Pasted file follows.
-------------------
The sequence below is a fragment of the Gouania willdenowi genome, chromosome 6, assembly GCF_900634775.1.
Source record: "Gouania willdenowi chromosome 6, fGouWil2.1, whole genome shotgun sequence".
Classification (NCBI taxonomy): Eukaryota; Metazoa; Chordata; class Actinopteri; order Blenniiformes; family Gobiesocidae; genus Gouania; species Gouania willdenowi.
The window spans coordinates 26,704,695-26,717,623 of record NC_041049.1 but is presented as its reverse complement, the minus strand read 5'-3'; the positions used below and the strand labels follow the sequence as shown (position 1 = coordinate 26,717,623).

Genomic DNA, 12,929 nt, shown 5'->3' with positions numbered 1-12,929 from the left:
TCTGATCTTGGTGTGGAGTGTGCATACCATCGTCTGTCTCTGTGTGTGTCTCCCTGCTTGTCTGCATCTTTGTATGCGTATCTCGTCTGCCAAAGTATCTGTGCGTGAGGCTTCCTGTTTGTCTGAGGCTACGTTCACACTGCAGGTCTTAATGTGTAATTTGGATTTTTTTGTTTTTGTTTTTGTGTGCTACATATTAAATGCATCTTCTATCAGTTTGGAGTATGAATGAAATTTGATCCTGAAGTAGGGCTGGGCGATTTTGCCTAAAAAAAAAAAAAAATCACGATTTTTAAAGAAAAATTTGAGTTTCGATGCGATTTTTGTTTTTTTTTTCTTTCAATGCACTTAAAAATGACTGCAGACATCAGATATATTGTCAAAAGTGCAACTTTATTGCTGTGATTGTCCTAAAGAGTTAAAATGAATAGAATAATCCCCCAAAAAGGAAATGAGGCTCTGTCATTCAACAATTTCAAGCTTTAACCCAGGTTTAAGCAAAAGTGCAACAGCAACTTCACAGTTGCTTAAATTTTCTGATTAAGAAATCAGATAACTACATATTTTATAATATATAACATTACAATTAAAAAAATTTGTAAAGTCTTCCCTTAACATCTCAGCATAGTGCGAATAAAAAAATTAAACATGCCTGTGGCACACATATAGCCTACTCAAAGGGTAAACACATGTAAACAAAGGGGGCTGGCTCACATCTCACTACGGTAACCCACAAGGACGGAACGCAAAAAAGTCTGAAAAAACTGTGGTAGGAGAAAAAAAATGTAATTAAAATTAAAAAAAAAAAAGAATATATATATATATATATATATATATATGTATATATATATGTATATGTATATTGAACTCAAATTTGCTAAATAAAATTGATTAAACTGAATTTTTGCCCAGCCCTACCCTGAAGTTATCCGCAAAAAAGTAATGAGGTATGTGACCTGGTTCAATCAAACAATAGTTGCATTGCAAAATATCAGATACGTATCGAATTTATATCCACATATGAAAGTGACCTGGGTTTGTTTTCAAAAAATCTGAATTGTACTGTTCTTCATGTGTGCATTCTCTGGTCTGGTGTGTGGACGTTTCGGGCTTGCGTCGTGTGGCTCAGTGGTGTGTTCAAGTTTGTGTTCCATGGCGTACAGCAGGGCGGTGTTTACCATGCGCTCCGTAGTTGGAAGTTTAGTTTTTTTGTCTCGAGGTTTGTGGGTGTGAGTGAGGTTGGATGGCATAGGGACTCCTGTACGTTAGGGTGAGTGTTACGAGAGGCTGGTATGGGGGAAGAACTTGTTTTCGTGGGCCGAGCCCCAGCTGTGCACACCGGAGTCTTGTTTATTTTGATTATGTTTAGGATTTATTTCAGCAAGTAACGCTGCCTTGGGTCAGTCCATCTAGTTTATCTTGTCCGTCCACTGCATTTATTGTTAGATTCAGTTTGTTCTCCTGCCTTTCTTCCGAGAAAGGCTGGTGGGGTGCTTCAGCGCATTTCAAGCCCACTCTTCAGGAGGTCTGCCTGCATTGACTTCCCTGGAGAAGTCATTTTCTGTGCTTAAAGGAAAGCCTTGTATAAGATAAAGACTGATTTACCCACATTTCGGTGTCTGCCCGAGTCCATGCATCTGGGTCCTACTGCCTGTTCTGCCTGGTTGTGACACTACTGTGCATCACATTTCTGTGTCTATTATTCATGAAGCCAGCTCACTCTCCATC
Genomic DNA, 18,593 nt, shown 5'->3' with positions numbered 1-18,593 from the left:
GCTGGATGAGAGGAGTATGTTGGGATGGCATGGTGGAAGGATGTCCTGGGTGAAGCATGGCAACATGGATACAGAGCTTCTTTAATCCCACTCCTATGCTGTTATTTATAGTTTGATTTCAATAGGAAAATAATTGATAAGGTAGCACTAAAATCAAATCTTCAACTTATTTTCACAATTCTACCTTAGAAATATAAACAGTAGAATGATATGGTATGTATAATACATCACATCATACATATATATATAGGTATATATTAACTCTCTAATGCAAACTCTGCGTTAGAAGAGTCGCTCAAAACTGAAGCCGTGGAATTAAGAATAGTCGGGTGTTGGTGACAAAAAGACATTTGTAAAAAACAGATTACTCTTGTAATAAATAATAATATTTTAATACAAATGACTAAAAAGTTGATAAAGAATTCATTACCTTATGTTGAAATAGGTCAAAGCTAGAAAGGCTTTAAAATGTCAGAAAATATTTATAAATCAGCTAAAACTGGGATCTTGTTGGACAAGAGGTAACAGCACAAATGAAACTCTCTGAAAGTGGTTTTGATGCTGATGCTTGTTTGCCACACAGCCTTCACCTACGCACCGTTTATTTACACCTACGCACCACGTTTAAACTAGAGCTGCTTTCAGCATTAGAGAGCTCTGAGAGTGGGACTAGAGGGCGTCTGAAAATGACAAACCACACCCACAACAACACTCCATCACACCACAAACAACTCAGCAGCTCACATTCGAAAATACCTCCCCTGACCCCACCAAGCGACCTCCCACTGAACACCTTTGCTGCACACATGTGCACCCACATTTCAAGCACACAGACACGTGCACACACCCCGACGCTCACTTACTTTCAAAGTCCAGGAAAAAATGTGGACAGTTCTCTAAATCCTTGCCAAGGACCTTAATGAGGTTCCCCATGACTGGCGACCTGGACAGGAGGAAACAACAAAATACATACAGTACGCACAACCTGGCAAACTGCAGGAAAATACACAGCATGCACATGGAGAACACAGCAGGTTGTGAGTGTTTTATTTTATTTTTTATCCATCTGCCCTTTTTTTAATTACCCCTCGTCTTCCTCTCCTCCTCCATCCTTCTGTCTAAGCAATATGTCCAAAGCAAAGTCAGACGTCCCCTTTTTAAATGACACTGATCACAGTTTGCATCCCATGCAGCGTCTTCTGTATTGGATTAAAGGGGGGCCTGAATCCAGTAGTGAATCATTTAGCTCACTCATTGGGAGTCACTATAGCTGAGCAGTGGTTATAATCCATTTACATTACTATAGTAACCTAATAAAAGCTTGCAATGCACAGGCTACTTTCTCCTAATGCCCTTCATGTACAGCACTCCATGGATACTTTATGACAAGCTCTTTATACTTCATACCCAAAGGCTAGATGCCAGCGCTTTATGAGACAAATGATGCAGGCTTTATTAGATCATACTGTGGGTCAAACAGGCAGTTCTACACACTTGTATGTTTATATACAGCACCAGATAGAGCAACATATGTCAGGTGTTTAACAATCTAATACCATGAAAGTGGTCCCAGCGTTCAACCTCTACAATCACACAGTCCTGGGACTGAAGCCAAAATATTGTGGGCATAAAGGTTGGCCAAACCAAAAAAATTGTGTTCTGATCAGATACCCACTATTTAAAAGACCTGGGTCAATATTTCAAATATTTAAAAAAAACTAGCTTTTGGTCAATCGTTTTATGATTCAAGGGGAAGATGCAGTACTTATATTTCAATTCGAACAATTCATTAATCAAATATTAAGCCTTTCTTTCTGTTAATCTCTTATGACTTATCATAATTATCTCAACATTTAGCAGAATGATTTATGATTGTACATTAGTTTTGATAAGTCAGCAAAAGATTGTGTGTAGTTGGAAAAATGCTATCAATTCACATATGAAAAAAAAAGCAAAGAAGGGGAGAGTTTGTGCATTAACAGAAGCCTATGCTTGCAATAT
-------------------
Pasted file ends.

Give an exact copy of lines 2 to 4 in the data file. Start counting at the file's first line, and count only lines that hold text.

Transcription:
Source record: "Gouania willdenowi chromosome 6, fGouWil2.1, whole genome shotgun sequence".
Classification (NCBI taxonomy): Eukaryota; Metazoa; Chordata; class Actinopteri; order Blenniiformes; family Gobiesocidae; genus Gouania; species Gouania willdenowi.
The window spans coordinates 26,704,695-26,717,623 of record NC_041049.1 but is presented as its reverse complement, the minus strand read 5'-3'; the positions used below and the strand labels follow the sequence as shown (position 1 = coordinate 26,717,623).